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Thursday, October 15, 1998 Published at 15:52 GMT 16:52 UK

UK Politics

Tories threaten Lords reform plan

The government says the composition of the Lords is unrepresentative

The Conservatives have kicked off the second day of the House of Lords' marathon debate on reforming the upper chamber with the threat that they may refuse to be bound by the Salisbury convention when it comes to government plans to remove hereditary peers' right to vote.

The shadow Lord Chancellor, Lord Kingsland, opened the second day of debate by repeating his party's line that abolishing the right of hereditary peers to vote in the Lords should not proceed until the government spelled out its long-term reform plans.

"Nothing less than the clear commitment of the Commons to stage two will do before the opposition could contemplate support for stage one," he warned.

[ image: Shadow Lord Chancellor Lord Kingsland: Salisbury convention may not apply]
Shadow Lord Chancellor Lord Kingsland: Salisbury convention may not apply
"The whole of the government's approach to constitutional reform seems to me to have been a story of shifting sincerities, based on no reason at all."

The government's plan for the Lords would have the effect of "reducing the independence of this House".

He told also told peers he had some doubts about whether the Salisbury convention - the arrangement whereby the Lords does not vote down proposals contained in a government's manifesto - applied to the bill to implement the reform.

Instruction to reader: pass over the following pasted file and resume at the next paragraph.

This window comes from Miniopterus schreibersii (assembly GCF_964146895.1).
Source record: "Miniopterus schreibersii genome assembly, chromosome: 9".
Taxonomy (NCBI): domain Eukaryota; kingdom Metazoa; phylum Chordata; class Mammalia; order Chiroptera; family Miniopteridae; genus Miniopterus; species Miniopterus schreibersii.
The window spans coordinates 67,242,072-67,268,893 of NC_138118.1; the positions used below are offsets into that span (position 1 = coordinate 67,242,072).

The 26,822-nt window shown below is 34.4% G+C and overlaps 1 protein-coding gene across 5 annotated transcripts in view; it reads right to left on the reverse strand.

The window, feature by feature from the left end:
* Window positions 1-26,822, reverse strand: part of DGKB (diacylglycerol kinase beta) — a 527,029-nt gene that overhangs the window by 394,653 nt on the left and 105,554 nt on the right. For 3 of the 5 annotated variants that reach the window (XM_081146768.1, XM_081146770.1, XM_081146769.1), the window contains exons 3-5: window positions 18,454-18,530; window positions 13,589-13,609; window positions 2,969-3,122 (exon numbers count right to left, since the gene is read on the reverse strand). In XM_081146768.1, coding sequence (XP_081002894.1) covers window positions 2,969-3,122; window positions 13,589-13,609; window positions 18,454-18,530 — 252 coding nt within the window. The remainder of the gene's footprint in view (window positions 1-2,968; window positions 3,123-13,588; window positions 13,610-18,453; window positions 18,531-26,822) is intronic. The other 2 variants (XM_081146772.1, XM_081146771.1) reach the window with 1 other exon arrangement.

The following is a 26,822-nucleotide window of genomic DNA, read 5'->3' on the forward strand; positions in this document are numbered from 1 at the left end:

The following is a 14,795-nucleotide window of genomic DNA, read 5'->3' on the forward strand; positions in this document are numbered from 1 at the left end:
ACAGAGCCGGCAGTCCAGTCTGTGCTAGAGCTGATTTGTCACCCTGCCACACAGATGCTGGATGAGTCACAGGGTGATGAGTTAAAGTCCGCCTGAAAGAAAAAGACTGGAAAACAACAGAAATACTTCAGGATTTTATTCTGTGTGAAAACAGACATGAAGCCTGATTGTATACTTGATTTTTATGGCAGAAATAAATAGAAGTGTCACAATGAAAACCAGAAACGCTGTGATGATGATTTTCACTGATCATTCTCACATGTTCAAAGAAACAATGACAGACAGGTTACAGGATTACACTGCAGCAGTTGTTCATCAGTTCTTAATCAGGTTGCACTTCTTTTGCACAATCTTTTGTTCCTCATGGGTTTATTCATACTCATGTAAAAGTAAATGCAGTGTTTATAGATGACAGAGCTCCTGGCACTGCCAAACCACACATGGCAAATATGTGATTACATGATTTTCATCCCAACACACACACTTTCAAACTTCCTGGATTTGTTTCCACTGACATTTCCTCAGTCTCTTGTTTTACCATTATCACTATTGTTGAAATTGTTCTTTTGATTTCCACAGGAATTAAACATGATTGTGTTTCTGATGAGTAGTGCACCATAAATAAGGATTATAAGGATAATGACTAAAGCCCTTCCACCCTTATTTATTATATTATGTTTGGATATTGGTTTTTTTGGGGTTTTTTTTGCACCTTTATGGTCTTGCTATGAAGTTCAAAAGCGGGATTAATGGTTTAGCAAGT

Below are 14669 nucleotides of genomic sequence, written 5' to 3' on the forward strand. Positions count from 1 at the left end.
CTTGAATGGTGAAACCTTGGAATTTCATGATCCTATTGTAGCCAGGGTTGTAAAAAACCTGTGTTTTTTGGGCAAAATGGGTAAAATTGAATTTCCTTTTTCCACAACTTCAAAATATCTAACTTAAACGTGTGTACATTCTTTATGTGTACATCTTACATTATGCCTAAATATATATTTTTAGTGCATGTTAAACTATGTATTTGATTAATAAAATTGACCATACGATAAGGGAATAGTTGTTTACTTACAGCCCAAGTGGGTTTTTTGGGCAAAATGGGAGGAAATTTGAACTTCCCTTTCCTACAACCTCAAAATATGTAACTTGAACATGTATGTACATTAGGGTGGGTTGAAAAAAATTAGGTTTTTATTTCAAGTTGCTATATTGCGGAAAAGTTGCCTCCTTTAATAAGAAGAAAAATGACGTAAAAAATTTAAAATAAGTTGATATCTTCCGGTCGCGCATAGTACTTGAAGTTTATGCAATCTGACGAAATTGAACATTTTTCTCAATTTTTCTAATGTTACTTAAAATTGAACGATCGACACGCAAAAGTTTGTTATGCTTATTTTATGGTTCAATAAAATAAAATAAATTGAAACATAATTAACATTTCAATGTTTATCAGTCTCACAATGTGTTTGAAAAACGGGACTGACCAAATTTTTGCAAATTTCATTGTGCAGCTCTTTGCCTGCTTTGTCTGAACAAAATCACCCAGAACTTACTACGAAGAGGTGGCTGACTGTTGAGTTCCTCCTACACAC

"This is a constitutional bill. It is not a bill which seeks to change the law, but one which seeks to change the way we change the law," he argued.

'Where have Tories been?'

Liberal Democrat peer Lord Harris of Greenwich expressed wonder at the Tories' arguments against removing hereditary peers.

Referring to the argument that the government was seeking to reduce the independence of the upper house, Lord Harris said he was surprised at "the rather delayed discovery of the possible misuse of prime minister's patronage" on the part of the Tories.

Where, he asked, had they been during the prime ministerships of Margaret Thatcher and John Major, both of whom appointed more Tory life peers than they did Labour and Lib Dem combined?

[ image: Lord Denham: What will fill the vacuum?]
Lord Denham: What will fill the vacuum?
Tory peer Lord Denham said the Lords had worked well in the past.

"The price of getting rid of the hereditary peers must be getting the best possible alternative," he told peers.

He said he believed the government, once it had got stage one through parliament, might not be so determined to proceed to stage two.

"The removal of hereditary peers will create a vacuum," he predicted. It was essential that the precise nature of what would fill it should be made clear.

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